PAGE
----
APEX Summit 2016 - Managing Uncertainty and Risk

Have a look at our event's photos and see the people behind the APEX Summit 2016: APEX Summit 2016 - Photo Gallery

Best APEX Presentation Winner 2016

Torry Hanson, Mitton ElectroNet

Torry Hanson has two years’ experience in the power industry, and has already been involved in a diverse range of projects. During his last year of study, Torry worked for Mighty River Power within the geothermal division working on asset management studies for several of the geothermal power stations within the central North Island, NZ. Since completing his degree with the University of Canterbury in 2014, Torry secured a full time job at Mitton ElectroNet as Graduate Engineer within the Earthing Team.

Within the earthing team Torry has been utilising his problem solving skills working on earthing related projects, namely: soil resistivity analysis, earth system modelling/design right through to on-site earth system testing. Additionally, Torry has been responsible for modelling various HV cable arrangements under steady state and transient conditions. Aside for technical related aspects, Torry has been honing his project management skills by managing projects for key clients.

Earthing Safety in Design

Safety in Design has become an intrinsic process for engineers today, to ensure that their designs achieve safe outcomes for personnel working onsite. This concept is relevant and has direct implications while assessing the earthing safety of a substation. When new equipment is installed or maintenance is carried out at a substation that has been determined hazardous in terms of touch, step or transfer potentials, there are certain factors that contractors should be aware of, and necessary precautions to take to eliminate uncertainty and reduce risk. Gardiner (K) Zone Substation is a United Energy asset located in Melbourne, Victoria. In 2015, the site was tested by Mitton Electronet (MEL) and multiple hazards were identified within and around the site. Earlier this year (2016), a harmonic filter and its associated switchgear were installed within the same substation and the contractor completing the installation engaged MEL to model the site, and provide recommendations to ensure their personnel would be safe during the installation phase. The site was re-tested in July this year to determine whether the site had been made safe post-installation. This type of analysis is covered extensively in Australia, and should be considered for future work within New Zealand.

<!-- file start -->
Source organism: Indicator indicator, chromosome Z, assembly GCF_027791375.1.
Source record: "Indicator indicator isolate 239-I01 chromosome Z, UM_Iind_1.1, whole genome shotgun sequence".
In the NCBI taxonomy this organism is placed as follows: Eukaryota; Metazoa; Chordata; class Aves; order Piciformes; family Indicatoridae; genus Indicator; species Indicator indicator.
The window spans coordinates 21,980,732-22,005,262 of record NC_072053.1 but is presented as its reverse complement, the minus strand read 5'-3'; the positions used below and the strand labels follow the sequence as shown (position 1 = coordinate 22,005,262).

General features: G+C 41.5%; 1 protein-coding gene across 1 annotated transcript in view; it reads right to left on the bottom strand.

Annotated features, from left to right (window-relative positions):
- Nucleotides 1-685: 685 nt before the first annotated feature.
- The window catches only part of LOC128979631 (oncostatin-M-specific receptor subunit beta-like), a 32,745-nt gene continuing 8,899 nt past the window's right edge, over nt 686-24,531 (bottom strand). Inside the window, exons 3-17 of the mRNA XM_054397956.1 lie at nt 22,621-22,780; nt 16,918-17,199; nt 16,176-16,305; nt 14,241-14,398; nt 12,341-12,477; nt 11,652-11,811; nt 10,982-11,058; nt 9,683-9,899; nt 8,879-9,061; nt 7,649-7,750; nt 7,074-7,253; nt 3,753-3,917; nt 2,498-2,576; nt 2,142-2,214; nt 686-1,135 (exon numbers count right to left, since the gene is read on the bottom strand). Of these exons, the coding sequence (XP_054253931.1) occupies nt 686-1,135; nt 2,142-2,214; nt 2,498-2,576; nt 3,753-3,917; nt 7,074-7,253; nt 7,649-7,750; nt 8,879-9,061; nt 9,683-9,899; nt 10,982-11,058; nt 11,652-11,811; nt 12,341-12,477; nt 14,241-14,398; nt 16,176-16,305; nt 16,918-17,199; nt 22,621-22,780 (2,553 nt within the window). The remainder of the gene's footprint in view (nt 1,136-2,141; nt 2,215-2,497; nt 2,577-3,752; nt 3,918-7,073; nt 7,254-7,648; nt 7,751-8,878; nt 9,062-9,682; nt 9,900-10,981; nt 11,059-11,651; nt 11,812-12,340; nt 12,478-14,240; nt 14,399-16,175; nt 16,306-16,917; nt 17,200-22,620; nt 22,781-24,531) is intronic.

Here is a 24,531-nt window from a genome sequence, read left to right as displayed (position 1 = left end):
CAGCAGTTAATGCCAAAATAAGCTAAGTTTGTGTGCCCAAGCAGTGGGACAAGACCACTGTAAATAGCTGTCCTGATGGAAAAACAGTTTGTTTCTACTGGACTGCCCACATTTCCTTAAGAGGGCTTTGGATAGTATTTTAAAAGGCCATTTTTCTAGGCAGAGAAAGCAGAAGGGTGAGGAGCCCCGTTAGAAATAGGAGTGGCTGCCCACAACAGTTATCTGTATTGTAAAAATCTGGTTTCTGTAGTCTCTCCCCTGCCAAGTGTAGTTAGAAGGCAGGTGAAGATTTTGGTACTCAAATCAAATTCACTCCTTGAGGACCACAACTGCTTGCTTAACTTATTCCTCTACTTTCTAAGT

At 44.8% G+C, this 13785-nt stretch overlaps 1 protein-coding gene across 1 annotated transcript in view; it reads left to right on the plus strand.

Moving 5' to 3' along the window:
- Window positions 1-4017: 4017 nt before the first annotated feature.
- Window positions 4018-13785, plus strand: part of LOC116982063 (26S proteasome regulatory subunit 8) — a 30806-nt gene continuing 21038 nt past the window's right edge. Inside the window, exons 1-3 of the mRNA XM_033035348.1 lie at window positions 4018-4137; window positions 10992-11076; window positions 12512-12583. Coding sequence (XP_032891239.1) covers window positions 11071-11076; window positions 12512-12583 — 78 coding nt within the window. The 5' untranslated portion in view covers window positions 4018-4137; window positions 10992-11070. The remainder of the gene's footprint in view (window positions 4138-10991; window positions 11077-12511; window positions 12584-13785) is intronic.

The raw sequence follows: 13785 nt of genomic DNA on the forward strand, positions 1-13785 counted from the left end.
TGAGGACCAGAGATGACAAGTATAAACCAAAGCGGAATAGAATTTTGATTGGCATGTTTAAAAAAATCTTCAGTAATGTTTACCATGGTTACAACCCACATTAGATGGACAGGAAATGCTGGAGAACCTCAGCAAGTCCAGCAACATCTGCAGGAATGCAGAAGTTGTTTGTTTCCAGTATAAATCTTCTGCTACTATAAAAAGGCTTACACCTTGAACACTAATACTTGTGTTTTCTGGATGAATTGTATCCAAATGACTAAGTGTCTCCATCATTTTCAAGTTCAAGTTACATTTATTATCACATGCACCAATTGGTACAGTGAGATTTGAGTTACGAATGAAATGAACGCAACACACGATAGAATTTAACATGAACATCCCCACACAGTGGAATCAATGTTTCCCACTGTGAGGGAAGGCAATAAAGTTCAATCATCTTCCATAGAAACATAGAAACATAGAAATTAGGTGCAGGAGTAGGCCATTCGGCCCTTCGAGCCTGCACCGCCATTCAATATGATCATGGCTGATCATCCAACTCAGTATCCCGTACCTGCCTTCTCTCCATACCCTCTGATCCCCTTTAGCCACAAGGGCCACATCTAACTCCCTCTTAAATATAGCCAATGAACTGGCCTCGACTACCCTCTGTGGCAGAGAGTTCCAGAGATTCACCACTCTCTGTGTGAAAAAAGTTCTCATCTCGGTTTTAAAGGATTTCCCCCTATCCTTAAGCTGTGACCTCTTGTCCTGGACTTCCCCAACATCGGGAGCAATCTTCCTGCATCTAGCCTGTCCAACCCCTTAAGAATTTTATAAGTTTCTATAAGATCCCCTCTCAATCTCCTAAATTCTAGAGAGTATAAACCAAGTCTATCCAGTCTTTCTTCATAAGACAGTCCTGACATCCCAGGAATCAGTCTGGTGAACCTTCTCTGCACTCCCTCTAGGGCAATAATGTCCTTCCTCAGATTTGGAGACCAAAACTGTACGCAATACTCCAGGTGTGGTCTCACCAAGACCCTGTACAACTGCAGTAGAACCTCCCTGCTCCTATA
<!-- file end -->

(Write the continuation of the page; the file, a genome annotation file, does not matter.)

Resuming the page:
People's Choice Award 2016

Tom Wollerman, Transpower

Tom Wollerman studied mechanical engineering at the University of Canterbury, graduating in 2014. Since graduating, he has been on Transpower’s Graduate Programme and he recently spent 8 months working on the Bunnythorpe-Haywards re-conductoring project where the Catenary Support System has been developed and deployed.

Catenary Support System Development

As part of Transpower's Bunnythorpe to Haywards re-conductoring programme, Electrix, Beca, and Transpower have been developing an innovative type of crossing protection, the Catenary Support System (CSS). The CSS was primarily developed to address the risk associated with re-conductoring over suburban areas such as Waikanae, where numerous dwellings have been built under the transmission line since its construction, and as a tool in Transpower’s arsenal for crossing roadways, railways, and other electrical assets.
The CSS uses a high strength Dyneema rope deployed above a conductor, across an entire span. Suspended from the rope are a series of lightweight nylon blocks, manufactured in Hamilton, that support the conductor in the event that the conductor breaks or loses tension.
Traditionally, crossings requiring protection have been mechanically protected by assemblies ranging from simple ‘H’ structures to extensive scaffold gantries. The assemblies are typically placed either side of the crossing and may have a net between them depending on the level of protection required.
The CSS can be used in place of traditional hurdles and has several distinct advantages. The CSS is deployed over an entire span in a matter of hours, eliminating the requirement for a separate hurdle for each crossing within the span. The CSS can also be deployed over motorways and railways without requiring their closure and even be deployed over live substations removing the uncertainty surrounding outages and closures.


Tom Wollerman

Catenary Support System Development

Kelsey Keenan

Te Apiti Generator Investigation

Bary Babu

Supporting Franklin Distribution Growth

Harshal Patel

Waterview Connection Tunnel - High Voltage System Supply

Tiantian Xiao

Thermal Performance of Low Voltage Network Switchgear

Terrence Ibasco

An introduction to earth potential rise

Mitchell Beggs

The crude reality of oil

Torry Hanson

Earthing Safety in Design

Marcel Van Mellaerts

Lungga power station expansion project

Michael Hammerich

Mitigation of Arc Flash Hazards

Daniel Pugh & Jarrod Wyatt

Intake Screen Refurbishment across Meridian's Assets

Jichao Chen

Impact of resistive grounding during bushing failure

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